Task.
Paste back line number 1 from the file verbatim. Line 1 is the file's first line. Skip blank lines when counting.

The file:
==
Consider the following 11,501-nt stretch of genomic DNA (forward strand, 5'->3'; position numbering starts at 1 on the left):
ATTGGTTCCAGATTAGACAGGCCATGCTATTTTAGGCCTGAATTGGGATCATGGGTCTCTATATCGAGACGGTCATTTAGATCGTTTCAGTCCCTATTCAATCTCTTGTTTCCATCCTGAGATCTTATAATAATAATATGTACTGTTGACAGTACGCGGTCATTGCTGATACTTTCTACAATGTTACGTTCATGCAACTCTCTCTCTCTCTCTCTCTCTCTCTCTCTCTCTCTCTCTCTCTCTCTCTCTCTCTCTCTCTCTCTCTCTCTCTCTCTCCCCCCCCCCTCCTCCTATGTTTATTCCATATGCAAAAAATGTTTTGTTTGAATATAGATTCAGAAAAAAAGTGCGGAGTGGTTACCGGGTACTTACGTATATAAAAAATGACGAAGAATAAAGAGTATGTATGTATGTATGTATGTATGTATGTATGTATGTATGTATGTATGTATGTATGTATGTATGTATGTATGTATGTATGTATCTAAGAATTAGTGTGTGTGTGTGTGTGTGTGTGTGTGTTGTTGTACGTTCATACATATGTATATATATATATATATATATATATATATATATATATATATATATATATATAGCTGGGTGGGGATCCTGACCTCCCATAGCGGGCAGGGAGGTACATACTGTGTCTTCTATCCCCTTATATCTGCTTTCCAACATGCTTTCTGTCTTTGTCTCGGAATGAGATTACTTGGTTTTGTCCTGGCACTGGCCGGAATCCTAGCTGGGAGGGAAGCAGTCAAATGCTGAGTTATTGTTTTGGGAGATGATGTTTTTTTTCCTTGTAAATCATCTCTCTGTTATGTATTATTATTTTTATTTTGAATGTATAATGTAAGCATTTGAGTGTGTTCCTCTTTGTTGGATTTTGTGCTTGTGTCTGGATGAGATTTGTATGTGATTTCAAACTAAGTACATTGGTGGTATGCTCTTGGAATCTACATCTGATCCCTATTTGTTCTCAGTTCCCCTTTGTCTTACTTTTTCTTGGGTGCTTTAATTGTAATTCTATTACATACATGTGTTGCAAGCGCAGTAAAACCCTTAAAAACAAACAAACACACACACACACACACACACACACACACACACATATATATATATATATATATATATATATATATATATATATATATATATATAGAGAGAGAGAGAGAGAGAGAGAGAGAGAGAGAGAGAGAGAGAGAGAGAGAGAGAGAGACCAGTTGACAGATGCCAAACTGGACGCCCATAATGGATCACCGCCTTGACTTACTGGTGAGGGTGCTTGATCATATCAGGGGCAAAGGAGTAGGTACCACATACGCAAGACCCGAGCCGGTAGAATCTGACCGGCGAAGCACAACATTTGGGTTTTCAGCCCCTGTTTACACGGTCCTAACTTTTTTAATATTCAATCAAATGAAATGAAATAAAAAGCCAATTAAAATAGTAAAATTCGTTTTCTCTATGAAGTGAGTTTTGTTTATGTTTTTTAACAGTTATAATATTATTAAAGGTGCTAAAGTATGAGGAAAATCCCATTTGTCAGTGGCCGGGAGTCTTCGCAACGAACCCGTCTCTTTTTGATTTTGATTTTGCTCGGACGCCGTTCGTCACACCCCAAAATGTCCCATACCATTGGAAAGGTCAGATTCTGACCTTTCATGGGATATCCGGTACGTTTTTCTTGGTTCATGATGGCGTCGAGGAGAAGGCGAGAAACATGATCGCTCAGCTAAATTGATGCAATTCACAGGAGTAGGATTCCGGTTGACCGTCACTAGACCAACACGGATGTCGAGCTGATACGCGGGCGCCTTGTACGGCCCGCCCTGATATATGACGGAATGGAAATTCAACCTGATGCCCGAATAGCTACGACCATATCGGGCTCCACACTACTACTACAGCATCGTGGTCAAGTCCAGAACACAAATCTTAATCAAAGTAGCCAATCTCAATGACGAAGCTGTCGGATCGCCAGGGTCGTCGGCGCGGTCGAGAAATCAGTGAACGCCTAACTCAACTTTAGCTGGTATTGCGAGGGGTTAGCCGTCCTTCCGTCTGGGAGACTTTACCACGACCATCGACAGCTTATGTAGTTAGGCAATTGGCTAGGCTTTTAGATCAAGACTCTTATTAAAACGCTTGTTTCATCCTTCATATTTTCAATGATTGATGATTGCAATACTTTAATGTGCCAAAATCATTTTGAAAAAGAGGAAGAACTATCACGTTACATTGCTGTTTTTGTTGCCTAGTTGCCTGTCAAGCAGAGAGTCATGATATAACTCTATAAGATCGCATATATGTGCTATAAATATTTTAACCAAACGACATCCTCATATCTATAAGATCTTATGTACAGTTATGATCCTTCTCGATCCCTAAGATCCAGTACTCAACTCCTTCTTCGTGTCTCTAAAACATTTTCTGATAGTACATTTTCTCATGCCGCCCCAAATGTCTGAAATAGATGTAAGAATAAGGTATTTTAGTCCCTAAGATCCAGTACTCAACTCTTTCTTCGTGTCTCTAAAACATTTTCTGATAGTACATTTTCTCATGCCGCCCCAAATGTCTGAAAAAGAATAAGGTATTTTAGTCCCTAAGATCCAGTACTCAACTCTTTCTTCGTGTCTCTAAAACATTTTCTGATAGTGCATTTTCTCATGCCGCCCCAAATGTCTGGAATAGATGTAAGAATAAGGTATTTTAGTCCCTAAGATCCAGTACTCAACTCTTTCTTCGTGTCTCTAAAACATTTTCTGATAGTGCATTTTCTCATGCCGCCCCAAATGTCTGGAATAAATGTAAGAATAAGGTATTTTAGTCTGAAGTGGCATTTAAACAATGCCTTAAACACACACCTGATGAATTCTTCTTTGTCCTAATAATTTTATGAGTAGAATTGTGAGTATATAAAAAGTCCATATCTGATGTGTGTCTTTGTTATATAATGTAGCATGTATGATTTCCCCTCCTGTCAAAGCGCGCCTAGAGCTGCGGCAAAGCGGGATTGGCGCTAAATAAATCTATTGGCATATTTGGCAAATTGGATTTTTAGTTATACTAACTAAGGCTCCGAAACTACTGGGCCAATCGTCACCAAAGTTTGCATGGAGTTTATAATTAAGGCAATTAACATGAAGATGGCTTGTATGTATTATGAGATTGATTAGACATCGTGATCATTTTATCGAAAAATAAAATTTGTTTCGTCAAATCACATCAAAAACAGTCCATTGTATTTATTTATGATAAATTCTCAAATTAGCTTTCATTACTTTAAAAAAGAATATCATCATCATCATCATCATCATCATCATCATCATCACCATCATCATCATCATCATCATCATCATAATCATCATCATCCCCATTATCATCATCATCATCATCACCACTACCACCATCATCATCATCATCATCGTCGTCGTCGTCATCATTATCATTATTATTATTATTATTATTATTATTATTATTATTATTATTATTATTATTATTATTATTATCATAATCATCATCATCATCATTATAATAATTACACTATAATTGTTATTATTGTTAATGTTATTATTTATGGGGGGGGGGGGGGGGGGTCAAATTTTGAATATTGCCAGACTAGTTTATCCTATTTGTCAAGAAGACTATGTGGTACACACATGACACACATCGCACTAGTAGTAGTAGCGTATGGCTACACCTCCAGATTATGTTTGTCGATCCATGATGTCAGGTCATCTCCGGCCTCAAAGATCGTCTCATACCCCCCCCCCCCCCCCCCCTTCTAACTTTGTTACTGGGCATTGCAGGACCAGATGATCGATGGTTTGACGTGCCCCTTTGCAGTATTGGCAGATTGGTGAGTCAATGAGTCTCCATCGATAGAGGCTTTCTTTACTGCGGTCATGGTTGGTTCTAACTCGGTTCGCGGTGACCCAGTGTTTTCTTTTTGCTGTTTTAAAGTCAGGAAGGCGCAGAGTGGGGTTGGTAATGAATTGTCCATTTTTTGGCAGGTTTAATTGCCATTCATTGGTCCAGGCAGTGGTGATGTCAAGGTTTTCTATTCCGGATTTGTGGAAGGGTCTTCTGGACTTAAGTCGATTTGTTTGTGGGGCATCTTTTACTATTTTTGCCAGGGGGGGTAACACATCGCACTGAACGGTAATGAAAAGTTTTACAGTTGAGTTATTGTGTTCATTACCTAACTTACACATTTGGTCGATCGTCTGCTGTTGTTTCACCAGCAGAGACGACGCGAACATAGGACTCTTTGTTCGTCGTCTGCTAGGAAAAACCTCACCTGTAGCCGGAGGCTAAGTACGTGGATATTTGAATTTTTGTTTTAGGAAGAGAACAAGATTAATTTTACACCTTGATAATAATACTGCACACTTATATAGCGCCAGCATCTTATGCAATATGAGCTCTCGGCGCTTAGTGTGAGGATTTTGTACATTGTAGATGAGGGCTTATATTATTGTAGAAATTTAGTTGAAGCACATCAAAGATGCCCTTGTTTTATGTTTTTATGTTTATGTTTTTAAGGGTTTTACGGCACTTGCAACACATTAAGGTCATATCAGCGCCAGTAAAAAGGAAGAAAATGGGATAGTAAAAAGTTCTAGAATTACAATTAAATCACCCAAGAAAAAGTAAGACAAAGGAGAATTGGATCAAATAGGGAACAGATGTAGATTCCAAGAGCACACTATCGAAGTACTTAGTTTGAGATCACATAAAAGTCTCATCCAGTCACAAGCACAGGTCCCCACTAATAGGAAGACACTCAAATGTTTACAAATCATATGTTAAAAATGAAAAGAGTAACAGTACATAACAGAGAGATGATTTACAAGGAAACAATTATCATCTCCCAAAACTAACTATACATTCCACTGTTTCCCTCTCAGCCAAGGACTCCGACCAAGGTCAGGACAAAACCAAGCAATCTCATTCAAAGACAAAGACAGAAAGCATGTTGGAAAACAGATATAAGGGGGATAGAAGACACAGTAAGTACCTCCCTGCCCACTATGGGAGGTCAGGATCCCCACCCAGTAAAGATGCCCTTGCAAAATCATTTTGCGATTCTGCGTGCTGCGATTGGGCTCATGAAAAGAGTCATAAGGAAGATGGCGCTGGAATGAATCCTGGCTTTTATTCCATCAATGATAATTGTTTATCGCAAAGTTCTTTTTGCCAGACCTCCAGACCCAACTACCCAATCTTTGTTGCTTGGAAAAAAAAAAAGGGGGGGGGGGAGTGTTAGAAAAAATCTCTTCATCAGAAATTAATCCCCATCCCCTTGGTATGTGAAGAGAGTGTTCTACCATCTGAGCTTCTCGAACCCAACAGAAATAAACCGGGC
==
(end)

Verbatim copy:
Consider the following 11,501-nt stretch of genomic DNA (forward strand, 5'->3'; position numbering starts at 1 on the left):